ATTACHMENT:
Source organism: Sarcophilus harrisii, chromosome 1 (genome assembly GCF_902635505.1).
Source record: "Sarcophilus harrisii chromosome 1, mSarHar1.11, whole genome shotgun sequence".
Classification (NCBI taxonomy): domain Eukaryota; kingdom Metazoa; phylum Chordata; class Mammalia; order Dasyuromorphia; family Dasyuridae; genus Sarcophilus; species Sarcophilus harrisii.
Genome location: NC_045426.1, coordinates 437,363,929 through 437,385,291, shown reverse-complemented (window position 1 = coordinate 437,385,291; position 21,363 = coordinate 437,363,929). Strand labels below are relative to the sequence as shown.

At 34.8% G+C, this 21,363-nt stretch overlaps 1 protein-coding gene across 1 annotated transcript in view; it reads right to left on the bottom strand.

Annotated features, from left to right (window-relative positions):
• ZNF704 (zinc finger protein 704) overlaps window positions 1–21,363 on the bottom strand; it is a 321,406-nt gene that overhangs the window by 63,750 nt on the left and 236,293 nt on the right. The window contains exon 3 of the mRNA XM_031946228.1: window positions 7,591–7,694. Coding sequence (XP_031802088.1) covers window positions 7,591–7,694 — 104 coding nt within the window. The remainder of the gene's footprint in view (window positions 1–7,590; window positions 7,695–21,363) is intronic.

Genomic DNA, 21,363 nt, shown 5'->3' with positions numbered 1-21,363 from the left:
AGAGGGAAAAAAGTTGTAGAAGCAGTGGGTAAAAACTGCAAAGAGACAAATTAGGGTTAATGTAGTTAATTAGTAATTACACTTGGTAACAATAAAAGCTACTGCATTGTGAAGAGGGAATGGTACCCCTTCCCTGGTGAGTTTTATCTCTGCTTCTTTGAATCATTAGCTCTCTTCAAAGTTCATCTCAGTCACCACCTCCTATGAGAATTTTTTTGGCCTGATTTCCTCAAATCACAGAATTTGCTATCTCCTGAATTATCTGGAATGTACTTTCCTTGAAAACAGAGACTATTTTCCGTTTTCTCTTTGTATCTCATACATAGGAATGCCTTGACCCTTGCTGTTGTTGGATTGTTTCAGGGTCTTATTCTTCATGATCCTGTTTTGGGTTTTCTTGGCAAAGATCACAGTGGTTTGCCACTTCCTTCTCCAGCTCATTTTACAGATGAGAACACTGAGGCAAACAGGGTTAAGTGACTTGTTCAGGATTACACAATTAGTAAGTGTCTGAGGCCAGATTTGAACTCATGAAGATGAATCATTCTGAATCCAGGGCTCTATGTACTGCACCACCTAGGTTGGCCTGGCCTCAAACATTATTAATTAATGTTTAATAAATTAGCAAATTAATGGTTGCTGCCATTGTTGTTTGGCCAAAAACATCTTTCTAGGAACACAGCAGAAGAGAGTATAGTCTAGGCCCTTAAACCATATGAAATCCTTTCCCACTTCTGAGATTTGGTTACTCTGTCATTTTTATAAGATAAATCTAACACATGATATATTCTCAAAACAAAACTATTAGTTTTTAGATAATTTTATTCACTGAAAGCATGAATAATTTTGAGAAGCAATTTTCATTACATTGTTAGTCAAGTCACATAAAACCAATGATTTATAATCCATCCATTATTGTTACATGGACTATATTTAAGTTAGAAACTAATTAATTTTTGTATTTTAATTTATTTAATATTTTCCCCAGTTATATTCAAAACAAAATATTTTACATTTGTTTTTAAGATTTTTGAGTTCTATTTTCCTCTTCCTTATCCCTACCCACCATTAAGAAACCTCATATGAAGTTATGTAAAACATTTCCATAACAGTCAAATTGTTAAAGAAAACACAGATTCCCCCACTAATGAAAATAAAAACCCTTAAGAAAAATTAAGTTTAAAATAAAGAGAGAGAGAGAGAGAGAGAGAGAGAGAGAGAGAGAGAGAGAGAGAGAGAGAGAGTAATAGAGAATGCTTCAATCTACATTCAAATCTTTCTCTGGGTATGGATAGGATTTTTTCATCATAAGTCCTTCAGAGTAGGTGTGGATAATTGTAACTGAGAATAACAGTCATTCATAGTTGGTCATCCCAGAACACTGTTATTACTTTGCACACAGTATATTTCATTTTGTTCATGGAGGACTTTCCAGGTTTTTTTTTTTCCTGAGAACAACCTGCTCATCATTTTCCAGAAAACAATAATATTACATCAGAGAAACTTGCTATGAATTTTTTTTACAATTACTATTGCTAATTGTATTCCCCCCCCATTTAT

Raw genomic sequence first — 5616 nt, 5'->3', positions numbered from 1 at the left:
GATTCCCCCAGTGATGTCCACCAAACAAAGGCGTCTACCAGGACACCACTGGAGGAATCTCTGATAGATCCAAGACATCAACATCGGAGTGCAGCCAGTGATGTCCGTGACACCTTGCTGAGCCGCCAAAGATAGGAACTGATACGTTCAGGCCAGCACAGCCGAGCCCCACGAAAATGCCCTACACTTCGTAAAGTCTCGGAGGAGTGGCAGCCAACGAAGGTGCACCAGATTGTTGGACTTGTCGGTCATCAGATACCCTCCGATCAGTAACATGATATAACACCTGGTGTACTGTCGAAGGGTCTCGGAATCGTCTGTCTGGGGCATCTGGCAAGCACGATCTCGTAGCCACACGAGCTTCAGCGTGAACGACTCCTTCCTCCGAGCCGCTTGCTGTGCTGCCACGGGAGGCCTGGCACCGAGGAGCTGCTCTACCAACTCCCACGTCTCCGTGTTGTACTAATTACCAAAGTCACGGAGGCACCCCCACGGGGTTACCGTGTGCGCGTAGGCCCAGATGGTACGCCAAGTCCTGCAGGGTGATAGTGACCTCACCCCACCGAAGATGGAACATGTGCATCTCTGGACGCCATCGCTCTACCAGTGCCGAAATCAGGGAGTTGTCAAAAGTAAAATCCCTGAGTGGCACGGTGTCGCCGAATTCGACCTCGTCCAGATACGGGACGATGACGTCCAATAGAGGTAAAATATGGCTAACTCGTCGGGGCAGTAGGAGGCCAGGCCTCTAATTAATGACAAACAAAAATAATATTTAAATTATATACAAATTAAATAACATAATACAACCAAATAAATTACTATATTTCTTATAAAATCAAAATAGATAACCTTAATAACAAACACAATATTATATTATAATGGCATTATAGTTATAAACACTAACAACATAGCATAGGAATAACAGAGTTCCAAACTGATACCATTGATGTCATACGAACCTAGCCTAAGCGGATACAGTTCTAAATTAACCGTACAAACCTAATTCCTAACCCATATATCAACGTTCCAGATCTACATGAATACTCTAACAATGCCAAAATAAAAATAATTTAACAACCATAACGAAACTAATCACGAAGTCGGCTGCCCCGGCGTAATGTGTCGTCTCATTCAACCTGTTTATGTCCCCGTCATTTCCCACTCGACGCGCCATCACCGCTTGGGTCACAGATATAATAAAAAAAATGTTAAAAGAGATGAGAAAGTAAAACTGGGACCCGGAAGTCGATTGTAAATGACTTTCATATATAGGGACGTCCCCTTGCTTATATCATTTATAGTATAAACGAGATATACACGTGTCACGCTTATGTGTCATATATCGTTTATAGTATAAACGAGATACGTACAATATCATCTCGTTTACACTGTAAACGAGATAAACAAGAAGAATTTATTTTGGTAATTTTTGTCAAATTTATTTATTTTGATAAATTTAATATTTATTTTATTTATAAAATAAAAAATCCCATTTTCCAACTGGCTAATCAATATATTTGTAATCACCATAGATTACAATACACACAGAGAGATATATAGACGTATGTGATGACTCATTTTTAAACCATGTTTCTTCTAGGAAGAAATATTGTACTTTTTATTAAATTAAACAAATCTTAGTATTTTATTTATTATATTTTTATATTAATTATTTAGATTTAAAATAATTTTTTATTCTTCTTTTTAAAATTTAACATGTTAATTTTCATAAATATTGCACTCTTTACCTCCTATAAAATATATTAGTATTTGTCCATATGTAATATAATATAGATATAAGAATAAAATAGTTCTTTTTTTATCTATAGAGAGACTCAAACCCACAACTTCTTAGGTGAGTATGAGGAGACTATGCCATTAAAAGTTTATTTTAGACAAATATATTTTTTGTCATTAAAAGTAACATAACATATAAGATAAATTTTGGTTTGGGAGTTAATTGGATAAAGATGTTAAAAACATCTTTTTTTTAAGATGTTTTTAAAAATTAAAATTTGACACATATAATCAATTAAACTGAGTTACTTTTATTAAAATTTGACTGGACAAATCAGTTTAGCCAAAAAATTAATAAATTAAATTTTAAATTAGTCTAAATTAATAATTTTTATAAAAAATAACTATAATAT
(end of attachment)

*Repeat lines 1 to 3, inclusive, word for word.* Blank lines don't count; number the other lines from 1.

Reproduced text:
Source organism: Sarcophilus harrisii, chromosome 1 (genome assembly GCF_902635505.1).
Source record: "Sarcophilus harrisii chromosome 1, mSarHar1.11, whole genome shotgun sequence".
Classification (NCBI taxonomy): domain Eukaryota; kingdom Metazoa; phylum Chordata; class Mammalia; order Dasyuromorphia; family Dasyuridae; genus Sarcophilus; species Sarcophilus harrisii.